Justin Rose [68]: "Worst day ever? What are you talking about? It was the best day ever! I'd made the cut on the number and I think I went out with Justin Leonard, and he played well, too. I remember sitting at home -- I had some family around me, had a cup of tea and biscuits, as we do -- and I was watching myself climb up the leaderboard. It was good fun."

Trevor Immelman [71]: "It started out an okay day, and then you just saw this awful stuff moving in. It looked like the world was going to end. I played the last three holes in it, signed my card and then watched my name move up."

Word spread after lunchtime that Mother Nature's mood was about to turn foul.

John McLaren, caddie for Duffy Waldorf [77]: "I remember us being on the range and heading out to the first tee. Duffy was right there, tied for the lead, but apparently the guys out on the oil rigs had actually sent forward a message about a storm coming and said it was one of the worst things they'd seen. We were all just like, 'Uh-oh.' There wasn't a lot we could do about it."

Peter Arthur, deputy chief marshal of the 2002 Open: "By mid morning, the R&A officials were starting to get quite worried peering into their computer screens."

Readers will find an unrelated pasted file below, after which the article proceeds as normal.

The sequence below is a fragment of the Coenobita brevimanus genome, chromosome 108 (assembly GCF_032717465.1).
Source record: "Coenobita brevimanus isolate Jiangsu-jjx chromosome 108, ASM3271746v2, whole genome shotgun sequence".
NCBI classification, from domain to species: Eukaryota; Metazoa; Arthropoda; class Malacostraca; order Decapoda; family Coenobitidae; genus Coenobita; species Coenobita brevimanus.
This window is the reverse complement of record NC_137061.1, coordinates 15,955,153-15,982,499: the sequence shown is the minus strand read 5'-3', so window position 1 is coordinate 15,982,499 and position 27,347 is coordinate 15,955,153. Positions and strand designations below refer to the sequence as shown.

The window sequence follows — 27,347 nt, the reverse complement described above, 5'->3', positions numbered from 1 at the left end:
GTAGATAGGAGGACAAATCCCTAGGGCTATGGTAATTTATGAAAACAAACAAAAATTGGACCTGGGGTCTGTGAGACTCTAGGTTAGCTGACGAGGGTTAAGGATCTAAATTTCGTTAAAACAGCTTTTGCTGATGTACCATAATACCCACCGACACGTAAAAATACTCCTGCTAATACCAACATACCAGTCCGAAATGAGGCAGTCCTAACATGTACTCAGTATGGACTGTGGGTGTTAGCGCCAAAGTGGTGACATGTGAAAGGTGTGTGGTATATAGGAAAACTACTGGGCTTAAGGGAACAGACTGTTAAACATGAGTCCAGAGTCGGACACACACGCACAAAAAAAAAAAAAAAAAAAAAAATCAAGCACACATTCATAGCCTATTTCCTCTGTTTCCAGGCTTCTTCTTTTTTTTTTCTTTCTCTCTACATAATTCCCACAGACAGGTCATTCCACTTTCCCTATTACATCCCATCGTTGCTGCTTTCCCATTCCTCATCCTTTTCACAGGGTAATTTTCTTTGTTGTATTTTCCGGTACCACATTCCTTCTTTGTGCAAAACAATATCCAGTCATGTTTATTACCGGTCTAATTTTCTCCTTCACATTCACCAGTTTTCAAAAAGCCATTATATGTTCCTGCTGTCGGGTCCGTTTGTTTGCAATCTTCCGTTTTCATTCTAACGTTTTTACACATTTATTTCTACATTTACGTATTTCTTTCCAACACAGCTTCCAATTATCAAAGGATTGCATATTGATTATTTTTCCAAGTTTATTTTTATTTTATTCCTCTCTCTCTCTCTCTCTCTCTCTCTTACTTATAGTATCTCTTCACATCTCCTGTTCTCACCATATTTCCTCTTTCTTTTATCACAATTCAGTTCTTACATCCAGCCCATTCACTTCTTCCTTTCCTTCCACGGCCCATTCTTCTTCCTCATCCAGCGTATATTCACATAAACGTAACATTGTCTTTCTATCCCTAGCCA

Eyewitnesses recall the moment they realized that the British Open was about to turn into an event more suited to the Weather Channel than to Golf Channel.

Ricci Roberts, caddie for Els: "I went out and walked the course, and the weather was perfect. When I came back to the clubhouse I looked out over the water at this wall of s--t coming at us and I thought, 'You've got to be f---ing joking.' I remember standing under the eave, because there's really nowhere for us [caddies] to go there, and seeing Tiger, who was about to tee off. His eyes were as big as saucers, like, Are you kidding me? We're going to go play golf in this? I don't think he'd ever seen anything like it."

Stuart Appleby [70]: "I'd finished and was having lunch in the big marquee and thinking I'd go out and do some practice. I looked back over the tent and it just looked like all hell was going to break loose. I thought, 'That's it, no practice.' "